You’ve spent thorough time sorting out your Amazon strategy. Great, well done. That means your eComm strategy is set, right? Well, maybe not. Amazon, whilst being important, is only part of the journey. In this blog, we’ll scope this out a bit further and give you food for thought about a more holistic approach.
In a recent review, (source: Business Insider) 56% of US, German, UK and French shoppers prefer Amazon as a point to search for the product. Customers go to Google to search for a product but still, Amazon enjoys loyalty from customers. In the US, 36% check Facebook reviews or Facebook advertisements for buying a product. Blogs, Bing, Instagram, Twitter, Pinterest and blogs are the other sources for a product search but not a big number.
The survey says:
· 22% say that “if they find a product suitable on Amazon, consumers do not look at other sources.”
· 51% say that “though there is information on other websites, they prefer Amazon to explore alternative ideas, compare product features, prices and get more information.”
Below is another survey conducted in Q1 of 2017 (source: Business Insider). This survey reveals that Amazon is the first stop in the marketplaces where customers stop to purchase.
The chart clearly explains Amazon as the first choice to search for buying a product. Amazon not only enjoys loyalty from the customers, but it’s also the place where customers can get enough information about the product that they’re able to make an informed purchase decision.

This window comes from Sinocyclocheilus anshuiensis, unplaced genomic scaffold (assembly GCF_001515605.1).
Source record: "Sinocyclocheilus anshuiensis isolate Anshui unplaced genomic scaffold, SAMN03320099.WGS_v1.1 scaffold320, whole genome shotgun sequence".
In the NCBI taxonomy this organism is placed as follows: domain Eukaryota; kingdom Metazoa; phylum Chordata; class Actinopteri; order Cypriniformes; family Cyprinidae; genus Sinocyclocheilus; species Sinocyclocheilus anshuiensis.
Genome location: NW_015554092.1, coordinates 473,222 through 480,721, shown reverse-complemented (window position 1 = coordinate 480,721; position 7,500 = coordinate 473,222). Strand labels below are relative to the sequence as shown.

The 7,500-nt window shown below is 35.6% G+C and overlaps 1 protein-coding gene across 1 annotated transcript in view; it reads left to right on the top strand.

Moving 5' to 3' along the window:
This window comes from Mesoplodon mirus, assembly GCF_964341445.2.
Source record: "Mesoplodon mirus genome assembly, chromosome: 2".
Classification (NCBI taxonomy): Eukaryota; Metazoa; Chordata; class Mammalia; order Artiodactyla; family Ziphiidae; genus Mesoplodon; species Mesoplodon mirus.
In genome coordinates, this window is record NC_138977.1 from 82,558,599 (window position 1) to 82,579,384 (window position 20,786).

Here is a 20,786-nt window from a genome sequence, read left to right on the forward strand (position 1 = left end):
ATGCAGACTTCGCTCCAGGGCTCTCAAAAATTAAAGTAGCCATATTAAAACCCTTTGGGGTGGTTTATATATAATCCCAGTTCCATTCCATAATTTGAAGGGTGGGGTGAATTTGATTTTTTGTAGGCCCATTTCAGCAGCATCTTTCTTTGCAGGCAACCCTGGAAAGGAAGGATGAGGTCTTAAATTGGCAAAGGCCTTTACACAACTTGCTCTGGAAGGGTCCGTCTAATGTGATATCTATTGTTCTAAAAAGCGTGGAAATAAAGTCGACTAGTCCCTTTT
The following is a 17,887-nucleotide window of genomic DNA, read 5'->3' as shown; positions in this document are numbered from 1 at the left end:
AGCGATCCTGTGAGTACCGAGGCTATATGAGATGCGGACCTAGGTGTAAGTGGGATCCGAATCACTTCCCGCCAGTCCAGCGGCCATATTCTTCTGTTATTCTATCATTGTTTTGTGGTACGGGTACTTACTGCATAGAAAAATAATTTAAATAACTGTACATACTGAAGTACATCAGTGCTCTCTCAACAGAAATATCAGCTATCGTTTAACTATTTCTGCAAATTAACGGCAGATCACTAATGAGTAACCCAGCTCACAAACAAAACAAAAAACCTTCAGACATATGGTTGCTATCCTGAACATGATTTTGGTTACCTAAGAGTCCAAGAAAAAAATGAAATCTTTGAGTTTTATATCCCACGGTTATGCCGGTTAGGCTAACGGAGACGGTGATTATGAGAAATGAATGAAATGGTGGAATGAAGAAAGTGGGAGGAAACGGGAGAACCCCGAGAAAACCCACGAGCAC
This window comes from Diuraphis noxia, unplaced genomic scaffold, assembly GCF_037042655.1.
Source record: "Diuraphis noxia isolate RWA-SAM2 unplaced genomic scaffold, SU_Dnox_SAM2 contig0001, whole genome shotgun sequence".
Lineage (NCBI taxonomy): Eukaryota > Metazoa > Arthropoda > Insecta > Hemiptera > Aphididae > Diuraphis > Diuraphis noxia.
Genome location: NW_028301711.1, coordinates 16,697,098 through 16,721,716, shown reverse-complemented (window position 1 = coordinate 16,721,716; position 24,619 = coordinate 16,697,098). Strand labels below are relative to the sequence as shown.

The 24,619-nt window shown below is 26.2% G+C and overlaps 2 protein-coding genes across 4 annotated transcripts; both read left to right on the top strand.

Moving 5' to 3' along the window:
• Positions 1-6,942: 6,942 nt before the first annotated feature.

So, this confirms the importance of Amazon today: highly important but certainly not the whole story.
Let’s look at the ecosphere available to you. Amazon, E-Bay, Google, Facebook, Twitter, Instagram, Snapchat, reseller sites, retailer sites, your own site – they can all reach the customer. Some will sell your product, some will generate interest or even leads. But how do you choose the correct platform for your business and how do you maximize sales? It’s not an easy decision to make, however, it is easy to invest incorrectly.
Take a very common scenario: you’ve built a great website and now all you need is to gain traffic. You’ll invest in SEO. You’ll invest in PPC campaigns. However, the channel strategy doesn’t allow you to sell direct so you’re gaining interest but don’t know if you’re generating sales. One idea might be to partner with a tech-savvy organization called Commerce Connector, which creatively connects your brand with loyal and committed retailers and e-tailers. Commerce Connector can also be imbedded into your social media feeds.
Social media can be a minefield. Which works best? What does success look like? Do re-Tweets help sell more product? Do ‘Likes’ improve your bottom-line? Well, maybe. Having brands that consumers genuinely engage with on social media platforms is more than half the battle. Do you have that kind of brand? If you do, then Facebook, Twitter, Instagram and Snapchat may really help. They have a multitude of success stories.
B2B brands struggle with the kind of emotional attachment to really make social media pay dividends. That said, there are plenty of success stories on LinkedIn and, to a lesser extent, Twitter.
If you’re a retailer, the metrics are straight forward; footfall, conversion and average transaction value. It’s no different online. What is different is how you get people into your “store” (wherever that may be) and the techniques you’ll need to maximize conversion and value.
The first step to a successful online strategy is to truly understand who your customer is and how they will find you. Then, work out ways to get their attention and move them toward a sales funnel. My guess is that one solution will not be enough. Choose wisely!